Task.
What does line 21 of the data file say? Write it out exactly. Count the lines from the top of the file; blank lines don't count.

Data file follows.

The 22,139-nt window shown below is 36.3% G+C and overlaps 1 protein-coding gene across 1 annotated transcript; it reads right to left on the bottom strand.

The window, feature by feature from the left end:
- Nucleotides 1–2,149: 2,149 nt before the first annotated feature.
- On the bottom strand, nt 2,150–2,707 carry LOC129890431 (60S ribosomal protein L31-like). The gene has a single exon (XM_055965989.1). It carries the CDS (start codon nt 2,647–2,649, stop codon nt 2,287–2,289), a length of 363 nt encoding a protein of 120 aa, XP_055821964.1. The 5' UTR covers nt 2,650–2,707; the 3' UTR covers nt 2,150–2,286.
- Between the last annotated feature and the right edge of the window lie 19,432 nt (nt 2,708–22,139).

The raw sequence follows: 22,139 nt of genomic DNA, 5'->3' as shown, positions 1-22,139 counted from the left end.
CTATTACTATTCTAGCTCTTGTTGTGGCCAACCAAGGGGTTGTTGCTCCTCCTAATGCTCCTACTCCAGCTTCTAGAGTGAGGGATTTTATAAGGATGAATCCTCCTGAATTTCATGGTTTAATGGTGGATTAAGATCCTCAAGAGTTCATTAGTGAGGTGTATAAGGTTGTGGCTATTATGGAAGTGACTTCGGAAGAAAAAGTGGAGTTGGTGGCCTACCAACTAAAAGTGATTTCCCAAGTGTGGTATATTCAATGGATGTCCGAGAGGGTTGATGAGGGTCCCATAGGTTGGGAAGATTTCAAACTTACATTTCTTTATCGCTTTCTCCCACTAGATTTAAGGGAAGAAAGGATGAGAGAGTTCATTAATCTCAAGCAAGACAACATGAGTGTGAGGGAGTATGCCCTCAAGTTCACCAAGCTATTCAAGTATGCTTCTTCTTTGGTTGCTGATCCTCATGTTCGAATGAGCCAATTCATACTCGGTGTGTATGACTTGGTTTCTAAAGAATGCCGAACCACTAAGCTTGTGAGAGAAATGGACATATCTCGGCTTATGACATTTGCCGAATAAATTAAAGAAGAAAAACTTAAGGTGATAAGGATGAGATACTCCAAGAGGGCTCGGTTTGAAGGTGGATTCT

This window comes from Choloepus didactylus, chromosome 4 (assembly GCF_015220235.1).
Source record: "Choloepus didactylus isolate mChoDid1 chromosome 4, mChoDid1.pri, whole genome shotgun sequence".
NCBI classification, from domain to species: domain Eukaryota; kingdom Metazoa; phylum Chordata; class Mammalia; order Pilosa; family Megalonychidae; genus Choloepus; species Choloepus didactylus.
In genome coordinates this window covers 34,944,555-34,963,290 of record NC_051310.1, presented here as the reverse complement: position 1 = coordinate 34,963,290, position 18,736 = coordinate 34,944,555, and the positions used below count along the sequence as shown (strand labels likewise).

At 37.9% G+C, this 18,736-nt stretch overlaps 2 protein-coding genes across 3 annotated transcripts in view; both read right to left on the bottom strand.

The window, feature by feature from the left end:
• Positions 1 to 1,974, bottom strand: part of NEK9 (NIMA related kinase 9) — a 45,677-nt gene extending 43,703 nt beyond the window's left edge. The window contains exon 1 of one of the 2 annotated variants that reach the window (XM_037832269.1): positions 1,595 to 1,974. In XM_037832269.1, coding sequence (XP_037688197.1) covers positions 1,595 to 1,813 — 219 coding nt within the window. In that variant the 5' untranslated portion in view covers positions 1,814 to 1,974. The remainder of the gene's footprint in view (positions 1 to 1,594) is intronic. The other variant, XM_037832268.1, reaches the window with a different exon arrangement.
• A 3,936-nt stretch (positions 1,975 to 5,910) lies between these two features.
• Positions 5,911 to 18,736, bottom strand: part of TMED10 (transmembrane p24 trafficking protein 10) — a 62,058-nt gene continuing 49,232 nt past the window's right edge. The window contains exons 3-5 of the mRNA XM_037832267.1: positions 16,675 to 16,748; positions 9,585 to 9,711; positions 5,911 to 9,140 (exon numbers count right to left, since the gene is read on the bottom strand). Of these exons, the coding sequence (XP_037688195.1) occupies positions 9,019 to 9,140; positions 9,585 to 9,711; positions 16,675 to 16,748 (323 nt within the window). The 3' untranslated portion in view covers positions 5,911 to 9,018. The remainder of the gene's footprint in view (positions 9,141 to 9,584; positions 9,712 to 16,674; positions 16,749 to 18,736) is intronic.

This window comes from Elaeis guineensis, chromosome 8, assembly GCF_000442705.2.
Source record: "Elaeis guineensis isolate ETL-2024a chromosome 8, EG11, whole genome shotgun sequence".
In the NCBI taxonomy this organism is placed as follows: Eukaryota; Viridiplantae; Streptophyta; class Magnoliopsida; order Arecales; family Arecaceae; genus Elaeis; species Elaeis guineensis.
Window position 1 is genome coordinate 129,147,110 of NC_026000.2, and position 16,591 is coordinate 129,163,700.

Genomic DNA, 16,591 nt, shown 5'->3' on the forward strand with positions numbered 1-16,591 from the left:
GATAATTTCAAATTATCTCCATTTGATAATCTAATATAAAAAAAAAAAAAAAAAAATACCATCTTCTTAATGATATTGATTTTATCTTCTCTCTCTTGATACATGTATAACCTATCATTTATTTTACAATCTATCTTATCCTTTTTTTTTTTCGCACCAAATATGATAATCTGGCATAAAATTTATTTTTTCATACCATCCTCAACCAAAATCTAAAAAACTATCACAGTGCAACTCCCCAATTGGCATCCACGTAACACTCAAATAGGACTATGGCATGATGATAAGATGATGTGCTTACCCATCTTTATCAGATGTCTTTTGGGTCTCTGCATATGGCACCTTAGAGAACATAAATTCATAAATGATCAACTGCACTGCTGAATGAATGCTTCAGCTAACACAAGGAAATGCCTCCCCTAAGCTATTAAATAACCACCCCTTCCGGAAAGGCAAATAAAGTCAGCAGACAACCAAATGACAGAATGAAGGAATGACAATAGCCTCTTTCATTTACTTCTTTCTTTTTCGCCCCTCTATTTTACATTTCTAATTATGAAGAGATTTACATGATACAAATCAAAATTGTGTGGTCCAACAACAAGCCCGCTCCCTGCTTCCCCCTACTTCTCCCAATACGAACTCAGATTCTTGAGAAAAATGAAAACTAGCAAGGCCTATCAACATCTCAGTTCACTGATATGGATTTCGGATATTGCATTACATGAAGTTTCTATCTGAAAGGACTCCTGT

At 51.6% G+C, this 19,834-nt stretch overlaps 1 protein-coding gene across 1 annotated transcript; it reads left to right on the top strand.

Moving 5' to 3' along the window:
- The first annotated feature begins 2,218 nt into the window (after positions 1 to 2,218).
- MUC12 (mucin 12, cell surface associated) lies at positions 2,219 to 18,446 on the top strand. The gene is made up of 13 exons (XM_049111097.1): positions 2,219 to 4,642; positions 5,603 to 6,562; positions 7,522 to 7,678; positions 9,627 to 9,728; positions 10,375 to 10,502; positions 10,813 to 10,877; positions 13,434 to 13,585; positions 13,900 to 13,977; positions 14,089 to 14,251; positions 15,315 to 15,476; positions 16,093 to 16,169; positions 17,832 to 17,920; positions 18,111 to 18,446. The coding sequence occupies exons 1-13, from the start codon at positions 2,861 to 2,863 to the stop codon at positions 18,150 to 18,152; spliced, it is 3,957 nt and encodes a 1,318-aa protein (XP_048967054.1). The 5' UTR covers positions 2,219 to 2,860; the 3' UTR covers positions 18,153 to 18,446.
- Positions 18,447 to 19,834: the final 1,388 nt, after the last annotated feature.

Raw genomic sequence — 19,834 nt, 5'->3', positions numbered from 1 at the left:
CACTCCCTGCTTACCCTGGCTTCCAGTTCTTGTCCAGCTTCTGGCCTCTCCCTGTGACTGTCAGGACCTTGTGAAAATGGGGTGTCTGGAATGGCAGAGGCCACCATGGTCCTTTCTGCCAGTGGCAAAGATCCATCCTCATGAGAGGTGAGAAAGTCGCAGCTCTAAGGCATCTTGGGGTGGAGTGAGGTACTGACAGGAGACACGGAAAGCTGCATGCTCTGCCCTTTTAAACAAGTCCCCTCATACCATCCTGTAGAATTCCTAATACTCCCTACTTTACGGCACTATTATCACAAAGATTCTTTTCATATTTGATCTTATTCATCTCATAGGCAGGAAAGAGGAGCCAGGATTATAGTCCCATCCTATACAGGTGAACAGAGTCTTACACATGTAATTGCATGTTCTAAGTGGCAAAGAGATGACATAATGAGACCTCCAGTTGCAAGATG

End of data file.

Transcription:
Genomic DNA, 16,591 nt, shown 5'->3' on the forward strand with positions numbered 1-16,591 from the left: